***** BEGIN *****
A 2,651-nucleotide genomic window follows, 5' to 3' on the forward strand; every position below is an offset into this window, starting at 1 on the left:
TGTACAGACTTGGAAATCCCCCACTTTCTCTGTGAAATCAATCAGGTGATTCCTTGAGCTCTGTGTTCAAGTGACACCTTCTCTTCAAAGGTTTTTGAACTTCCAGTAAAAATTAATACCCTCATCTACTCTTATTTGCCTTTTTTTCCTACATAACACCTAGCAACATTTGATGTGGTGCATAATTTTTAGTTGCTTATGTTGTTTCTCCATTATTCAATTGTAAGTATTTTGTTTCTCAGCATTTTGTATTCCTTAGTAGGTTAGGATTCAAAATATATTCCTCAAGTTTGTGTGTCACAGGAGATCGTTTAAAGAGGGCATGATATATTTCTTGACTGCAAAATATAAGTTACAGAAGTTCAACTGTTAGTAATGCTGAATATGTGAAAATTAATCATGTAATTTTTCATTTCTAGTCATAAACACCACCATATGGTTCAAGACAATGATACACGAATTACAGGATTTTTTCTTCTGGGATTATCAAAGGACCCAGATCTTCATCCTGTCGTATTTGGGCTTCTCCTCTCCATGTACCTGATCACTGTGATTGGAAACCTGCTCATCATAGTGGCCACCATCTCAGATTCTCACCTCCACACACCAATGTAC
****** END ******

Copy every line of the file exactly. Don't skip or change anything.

A 2,651-nucleotide genomic window follows, 5' to 3' on the forward strand; every position below is an offset into this window, starting at 1 on the left:
TGTACAGACTTGGAAATCCCCCACTTTCTCTGTGAAATCAATCAGGTGATTCCTTGAGCTCTGTGTTCAAGTGACACCTTCTCTTCAAAGGTTTTTGAACTTCCAGTAAAAATTAATACCCTCATCTACTCTTATTTGCCTTTTTTTCCTACATAACACCTAGCAACATTTGATGTGGTGCATAATTTTTAGTTGCTTATGTTGTTTCTCCATTATTCAATTGTAAGTATTTTGTTTCTCAGCATTTTGTATTCCTTAGTAGGTTAGGATTCAAAATATATTCCTCAAGTTTGTGTGTCACAGGAGATCGTTTAAAGAGGGCATGATATATTTCTTGACTGCAAAATATAAGTTACAGAAGTTCAACTGTTAGTAATGCTGAATATGTGAAAATTAATCATGTAATTTTTCATTTCTAGTCATAAACACCACCATATGGTTCAAGACAATGATACACGAATTACAGGATTTTTTCTTCTGGGATTATCAAAGGACCCAGATCTTCATCCTGTCGTATTTGGGCTTCTCCTCTCCATGTACCTGATCACTGTGATTGGAAACCTGCTCATCATAGTGGCCACCATCTCAGATTCTCACCTCCACACACCAATGTAC